Federal Hall National Memorial
Architects: Ithiel Town and Alexander Jackson Davis
Location: 26 Wall Street
"From both an architectural and historical point of view," Nathan Silver writes, “Federal Hall might have been the greatest national landmark had it survived.” Silver’s referring to the Federal Hall that came before this Federal Hall, the building that for about a century was the City Hall before our City Hall, and then for a brief time was the US Capitol before the US Capitol, back when New York was the temporary capital of the country — the Washington, DC before Washington, DC. The Bill of Rights was passed here. George Washington was inaugurated as our first President on its balcony. And, in 1812, it was torn down and sold as scrap.
This building, first a custom house, replaces it a tardy thirty years later. Before the income tax, the Federal government got most of its money from custom duties — basically taxes on imports — and custom houses were where such transactions were processed. Sitting in the country’s biggest port, this custom house had an international audience, and thus had to speak loudly to that audience. Its exterior echoes the Parthenon; the interior, with its magnificent rotunda, the Pantheon. Even more, much more than the porticoed row houses popping up all over the city, these borrowings are not merely concessions to a fashion for classical looks. With more than a little presumptuousness, they say to the world that the Americans are the inheritors of the Greeks and the Romans.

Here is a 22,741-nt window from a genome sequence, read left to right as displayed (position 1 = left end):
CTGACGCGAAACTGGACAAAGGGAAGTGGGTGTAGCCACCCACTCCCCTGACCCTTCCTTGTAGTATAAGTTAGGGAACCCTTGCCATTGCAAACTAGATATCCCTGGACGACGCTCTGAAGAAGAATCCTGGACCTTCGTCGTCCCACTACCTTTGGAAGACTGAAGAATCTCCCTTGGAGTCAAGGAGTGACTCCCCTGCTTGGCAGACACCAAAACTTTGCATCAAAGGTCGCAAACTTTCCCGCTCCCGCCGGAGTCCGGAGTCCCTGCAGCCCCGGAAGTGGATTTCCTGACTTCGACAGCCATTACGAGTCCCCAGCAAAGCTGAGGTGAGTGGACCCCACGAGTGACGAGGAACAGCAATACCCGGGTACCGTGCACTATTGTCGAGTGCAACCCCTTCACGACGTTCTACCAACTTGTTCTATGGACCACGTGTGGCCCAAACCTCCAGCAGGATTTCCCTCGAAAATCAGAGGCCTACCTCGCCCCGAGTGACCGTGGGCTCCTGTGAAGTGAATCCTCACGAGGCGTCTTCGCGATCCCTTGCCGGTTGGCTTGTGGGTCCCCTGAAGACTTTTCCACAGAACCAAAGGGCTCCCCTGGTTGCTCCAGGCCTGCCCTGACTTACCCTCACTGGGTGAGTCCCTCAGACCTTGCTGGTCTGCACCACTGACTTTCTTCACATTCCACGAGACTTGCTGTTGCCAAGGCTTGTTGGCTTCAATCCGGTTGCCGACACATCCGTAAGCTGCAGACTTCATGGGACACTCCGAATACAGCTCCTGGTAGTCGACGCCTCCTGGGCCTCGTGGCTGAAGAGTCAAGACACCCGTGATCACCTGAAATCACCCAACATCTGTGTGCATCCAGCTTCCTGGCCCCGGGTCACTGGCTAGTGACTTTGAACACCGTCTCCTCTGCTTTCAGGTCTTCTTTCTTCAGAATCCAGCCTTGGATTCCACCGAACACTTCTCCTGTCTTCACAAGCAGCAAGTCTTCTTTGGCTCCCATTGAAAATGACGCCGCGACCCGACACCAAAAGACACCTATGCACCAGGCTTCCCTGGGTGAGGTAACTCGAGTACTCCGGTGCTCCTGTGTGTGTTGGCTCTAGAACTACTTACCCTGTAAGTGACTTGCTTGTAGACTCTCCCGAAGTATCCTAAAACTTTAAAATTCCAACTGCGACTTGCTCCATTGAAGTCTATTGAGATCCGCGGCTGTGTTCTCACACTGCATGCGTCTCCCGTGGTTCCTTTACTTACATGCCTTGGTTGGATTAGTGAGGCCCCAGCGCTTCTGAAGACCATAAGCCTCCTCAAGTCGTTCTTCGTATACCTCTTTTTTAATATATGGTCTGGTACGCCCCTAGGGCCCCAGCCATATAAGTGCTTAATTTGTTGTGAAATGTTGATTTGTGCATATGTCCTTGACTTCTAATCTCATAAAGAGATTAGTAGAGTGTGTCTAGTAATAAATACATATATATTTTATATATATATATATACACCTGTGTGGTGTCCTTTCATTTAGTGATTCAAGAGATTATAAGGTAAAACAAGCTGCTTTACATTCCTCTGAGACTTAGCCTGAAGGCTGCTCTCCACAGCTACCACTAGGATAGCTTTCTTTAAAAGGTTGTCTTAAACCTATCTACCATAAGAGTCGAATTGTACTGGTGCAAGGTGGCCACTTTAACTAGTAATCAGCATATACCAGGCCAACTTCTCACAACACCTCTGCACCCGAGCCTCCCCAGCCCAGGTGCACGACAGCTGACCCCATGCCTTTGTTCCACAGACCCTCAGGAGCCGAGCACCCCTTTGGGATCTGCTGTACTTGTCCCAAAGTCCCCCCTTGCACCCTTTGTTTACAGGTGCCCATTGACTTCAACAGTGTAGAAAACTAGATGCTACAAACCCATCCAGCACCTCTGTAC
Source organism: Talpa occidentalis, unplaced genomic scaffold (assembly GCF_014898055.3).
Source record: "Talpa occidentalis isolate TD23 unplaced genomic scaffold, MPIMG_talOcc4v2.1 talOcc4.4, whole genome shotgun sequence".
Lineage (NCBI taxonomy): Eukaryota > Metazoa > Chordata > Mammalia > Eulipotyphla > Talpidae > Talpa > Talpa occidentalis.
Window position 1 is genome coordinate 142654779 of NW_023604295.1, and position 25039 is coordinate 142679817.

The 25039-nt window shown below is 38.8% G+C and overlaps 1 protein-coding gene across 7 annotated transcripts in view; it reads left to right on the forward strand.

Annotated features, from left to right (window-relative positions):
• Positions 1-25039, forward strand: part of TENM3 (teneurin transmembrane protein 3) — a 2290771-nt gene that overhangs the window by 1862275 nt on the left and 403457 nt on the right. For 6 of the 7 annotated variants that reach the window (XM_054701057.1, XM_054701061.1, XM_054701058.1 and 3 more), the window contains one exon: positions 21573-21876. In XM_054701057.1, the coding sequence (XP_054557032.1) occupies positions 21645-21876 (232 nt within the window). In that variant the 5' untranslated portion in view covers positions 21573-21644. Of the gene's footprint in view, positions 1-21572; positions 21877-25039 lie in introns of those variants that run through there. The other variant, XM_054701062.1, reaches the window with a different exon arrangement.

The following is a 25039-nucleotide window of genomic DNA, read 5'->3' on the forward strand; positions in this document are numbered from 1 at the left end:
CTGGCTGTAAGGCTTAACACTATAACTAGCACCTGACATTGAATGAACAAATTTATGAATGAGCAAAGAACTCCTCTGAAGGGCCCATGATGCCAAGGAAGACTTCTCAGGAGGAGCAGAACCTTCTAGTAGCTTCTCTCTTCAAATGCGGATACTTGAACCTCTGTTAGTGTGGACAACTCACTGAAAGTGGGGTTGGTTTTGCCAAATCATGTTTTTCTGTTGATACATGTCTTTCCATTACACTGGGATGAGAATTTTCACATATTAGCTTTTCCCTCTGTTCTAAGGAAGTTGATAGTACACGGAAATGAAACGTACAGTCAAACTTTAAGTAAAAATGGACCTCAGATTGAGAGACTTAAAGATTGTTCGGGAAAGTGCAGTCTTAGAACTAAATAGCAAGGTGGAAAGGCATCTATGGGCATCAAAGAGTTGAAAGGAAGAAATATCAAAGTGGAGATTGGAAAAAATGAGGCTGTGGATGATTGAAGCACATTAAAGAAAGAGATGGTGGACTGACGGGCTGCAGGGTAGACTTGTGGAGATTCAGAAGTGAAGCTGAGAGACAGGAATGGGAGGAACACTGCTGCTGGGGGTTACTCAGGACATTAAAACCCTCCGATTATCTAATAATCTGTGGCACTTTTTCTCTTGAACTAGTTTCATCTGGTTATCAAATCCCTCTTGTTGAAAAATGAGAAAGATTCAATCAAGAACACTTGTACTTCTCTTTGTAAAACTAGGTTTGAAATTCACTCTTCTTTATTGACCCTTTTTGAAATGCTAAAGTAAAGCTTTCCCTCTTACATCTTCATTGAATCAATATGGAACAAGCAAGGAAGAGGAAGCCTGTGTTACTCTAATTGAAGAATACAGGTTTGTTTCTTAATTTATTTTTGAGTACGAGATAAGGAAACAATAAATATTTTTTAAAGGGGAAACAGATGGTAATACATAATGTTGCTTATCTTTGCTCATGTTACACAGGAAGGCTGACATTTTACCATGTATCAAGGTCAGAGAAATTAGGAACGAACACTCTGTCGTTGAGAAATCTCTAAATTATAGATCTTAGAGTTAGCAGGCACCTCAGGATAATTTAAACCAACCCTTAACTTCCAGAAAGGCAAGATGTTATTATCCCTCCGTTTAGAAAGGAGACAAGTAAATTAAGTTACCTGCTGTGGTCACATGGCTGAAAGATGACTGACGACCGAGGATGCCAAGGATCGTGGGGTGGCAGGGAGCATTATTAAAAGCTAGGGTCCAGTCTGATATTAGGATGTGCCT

The exterior was designed bt Alexander Jackson Davis and Ithiel Town. They dropped Greek temples just like this one all over the country. Together and separately, they are responsible for three state capitol buildings (Connecticut, Indiana, North Carolina, and partly Ohio; only the latter two remain). Later, Davis specializes in country villas and in the process kinda invents the suburban ideal, or at least one of them.
After the custom offices were moved down to 55 Wall Street, the hall was for a time as sub-treasury where some of the government’s gold and silver was kept. Today it’s a museum that details its past uses: a memorial to itself.